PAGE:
The workshop developed into a manifested parallel process of organizational change, provoking strong emotional reactions affected by participants’ levels of investment in the proposed change; their personal value systems, cultural beliefs and traditions regarding authority; and their perceptions of control over the change processes themselves. When participants had a high level of personal investment, such as their dissertation proposals, it increased their anxiety about the proposed changes and resulted in their increased resistance to the changes. Specific investments of time that had taken the participants away from their families tended to result in the strongest emotional reactions. These participants needed facilitation of their grief process regarding letting go of their emotional investment and their perceived losses. With the grief process being attended to and respected, participants were able to move to what they termed “a sense of hope” allowing them to “let go and go on,” thus lessening their resistance to change.
Group processing revealed that personal values and cultural beliefs and traditions specifically about respect for and loyalty to authority figures also brought up strong emotional reactions that needed attention. One female Persian participant spoke about her need to respect authority figures regarding setting the structure for change processes. Her cultural beliefs and values indicated a willingness to be loyal to whoever is in authority, even if that was not the predominant culture among the group as a whole. This type of foundational ethic would likely be advantageous when the person is in a position where others are implementing change in the organization where she works; however, for the same reasons it became evident that it may be difficult for her to identify with and attend to the strong negative emotional reactions someone of another culture may have regarding change.
The African-American participants and those of Puerto Rican and Mexican dissent, tended to have a bias for action, believing that change is necessary for improvement, both personally and in organizations, perhaps due to the fact that they are in minority cultures within the United States, and therefore have necessarily had to fight for change toward inclusiveness in their organizations and communities. Processing the cultural differences regarding approaches to change led to increased sensitivity to other cultural perspectives and personal insights among participants in their own potential biases. The participants repeatedly noted, based on this conversation, how important it would be to attend to, attempt to understand, and facilitate discussion of proposed organizational changes as they relate to individuals’ personal and cultural beliefs and values. Through understanding and honoring the diverse perspectives on change, a leader can connect with those in his or her charge and identify ways to reframe change in such a way that the members of the organization see a validation of their core values and beliefs.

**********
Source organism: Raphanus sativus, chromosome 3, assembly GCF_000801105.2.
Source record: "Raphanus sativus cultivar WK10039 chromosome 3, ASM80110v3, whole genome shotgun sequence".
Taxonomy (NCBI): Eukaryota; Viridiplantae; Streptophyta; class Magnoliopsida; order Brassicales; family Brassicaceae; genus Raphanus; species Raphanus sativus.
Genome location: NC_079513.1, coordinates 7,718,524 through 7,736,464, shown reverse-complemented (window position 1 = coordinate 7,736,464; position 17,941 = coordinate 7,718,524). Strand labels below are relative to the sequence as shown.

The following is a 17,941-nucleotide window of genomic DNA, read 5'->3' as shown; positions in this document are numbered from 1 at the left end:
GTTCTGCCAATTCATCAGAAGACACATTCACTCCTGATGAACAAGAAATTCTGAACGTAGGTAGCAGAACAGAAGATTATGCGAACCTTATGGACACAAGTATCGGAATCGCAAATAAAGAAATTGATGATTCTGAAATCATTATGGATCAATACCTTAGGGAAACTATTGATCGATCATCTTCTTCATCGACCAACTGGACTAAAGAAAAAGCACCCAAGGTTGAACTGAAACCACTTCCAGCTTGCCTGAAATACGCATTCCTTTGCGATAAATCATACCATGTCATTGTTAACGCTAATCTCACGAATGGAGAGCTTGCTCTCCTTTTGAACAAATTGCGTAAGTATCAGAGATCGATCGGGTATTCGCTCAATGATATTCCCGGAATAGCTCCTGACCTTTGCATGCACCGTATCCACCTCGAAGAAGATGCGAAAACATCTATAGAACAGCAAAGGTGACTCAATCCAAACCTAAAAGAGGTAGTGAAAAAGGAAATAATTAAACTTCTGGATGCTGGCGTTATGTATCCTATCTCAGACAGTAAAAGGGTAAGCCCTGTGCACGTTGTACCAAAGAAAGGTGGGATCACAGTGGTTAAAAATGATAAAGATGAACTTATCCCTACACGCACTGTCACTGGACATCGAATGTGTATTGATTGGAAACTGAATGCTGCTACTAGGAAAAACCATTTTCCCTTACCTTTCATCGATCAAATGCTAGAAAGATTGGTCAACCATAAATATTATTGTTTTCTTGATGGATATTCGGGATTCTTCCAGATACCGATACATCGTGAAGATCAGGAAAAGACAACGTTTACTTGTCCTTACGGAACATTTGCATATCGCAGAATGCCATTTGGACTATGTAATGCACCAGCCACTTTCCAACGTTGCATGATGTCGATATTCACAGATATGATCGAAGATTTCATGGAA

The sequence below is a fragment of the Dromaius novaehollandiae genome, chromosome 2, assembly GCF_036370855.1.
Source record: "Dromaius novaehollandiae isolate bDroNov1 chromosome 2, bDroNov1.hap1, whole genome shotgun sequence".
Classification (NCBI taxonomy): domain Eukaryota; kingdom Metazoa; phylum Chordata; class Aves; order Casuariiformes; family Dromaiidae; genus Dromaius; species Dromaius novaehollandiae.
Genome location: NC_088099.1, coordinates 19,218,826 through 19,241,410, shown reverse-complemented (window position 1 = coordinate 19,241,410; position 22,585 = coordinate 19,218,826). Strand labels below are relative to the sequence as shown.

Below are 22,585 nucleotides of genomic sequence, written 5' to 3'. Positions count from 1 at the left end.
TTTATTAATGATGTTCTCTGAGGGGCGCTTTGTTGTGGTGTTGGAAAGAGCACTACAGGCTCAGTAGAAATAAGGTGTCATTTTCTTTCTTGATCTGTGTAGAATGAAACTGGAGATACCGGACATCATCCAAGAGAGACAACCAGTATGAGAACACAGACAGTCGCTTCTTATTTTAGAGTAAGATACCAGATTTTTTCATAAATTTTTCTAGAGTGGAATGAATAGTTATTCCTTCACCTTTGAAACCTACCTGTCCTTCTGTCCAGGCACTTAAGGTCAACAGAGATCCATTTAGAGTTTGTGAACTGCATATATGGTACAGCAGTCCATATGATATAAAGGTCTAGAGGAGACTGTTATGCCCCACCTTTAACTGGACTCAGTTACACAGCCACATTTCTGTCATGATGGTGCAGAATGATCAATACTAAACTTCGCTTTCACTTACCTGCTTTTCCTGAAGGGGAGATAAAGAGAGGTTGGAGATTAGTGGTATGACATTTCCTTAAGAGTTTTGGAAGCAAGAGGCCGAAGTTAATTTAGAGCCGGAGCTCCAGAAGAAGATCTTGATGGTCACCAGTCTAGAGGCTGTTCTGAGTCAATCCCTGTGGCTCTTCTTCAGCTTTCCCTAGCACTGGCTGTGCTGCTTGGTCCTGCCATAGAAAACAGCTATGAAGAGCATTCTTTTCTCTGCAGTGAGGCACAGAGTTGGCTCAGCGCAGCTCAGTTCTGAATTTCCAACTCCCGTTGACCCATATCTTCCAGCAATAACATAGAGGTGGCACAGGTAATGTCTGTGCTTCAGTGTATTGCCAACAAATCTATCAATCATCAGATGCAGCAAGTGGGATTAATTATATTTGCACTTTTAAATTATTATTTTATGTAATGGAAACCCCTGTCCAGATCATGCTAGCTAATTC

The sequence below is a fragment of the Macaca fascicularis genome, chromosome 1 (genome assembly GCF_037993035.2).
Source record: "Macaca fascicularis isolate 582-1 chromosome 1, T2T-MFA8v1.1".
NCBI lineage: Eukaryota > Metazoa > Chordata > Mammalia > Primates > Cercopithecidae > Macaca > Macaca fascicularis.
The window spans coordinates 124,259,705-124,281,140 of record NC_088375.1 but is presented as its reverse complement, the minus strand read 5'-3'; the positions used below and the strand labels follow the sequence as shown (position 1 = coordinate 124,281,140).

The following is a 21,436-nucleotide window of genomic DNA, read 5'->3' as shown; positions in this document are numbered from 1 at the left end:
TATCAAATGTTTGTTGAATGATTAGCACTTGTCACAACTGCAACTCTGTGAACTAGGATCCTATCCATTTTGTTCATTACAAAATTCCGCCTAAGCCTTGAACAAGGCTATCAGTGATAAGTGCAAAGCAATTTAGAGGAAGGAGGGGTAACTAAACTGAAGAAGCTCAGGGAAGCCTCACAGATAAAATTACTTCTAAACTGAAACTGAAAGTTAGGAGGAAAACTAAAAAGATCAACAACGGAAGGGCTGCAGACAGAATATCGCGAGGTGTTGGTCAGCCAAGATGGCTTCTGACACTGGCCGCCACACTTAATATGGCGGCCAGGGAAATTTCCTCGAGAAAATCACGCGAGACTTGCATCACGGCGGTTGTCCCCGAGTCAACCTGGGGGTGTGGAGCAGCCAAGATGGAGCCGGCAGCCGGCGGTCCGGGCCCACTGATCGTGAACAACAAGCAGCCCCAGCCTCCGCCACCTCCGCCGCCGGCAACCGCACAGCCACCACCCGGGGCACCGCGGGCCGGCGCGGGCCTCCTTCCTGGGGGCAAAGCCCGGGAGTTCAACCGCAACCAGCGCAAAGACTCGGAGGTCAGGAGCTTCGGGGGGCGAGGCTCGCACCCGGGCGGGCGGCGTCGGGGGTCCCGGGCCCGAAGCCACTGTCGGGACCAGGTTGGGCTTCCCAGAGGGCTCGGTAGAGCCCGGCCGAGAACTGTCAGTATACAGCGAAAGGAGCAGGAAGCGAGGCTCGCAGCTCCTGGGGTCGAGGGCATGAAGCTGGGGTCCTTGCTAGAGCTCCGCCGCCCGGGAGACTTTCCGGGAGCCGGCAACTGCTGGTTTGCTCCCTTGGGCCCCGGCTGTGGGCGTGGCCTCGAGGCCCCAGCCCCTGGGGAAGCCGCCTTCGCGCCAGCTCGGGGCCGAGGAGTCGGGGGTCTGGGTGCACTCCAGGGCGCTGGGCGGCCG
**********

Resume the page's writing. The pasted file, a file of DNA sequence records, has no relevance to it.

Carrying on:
Lastly, the level of perceived control the participants had regarding changes they had experienced affected their level of resistance or lack thereof. Participants discussed the need for having the necessary resources available to them through support and accurate honest information about changes prior to implementation in order to reduce feelings of resentment about change decisions. Additionally, when participants were asked to be involved in the decision making process, planning, and implementation, they felt their input was taken into consideration, and thus valued. This collaborative approach ultimately resulted in increased feelings of inclusion and an internal locus of control among participants and increased engagement in and reduction of resistance to proposed change.
Implication for Future Practice and Research
Although the conclusions garnered form this workshop were fairly consistent with existing research and the subject matter that is often taught didactically in educational leadership courses about management of change, the experiential nature of the workshop resulted in learning at sensory, affective, and cognitive levels. Due to the multiple methods of processing, participants were more likely to be impacted by the information, thus more likely to draw on this experience to inform the choices they make regarding managing change processes in their future educational leadership positions.
This would suggest that providing an experiential opportunity for learning about management of emotional reactions to change for doctoral educational leadership students may be an effective method of helping students become more self- reflexive and mindful regarding how emotional reactions to externally imposed change may affect those they will lead in the future. It also highlights the tendency toward resistance among individuals who are not engaged in the change processes in organizations. Future research, particularly qualitative case studies and phenomenological interviews, would improve our understanding of the effect of emotional reactions to externally imposed change and the effectiveness of experiential learning about management of emotional reactions to change on future educational leaders’ approaches to change management.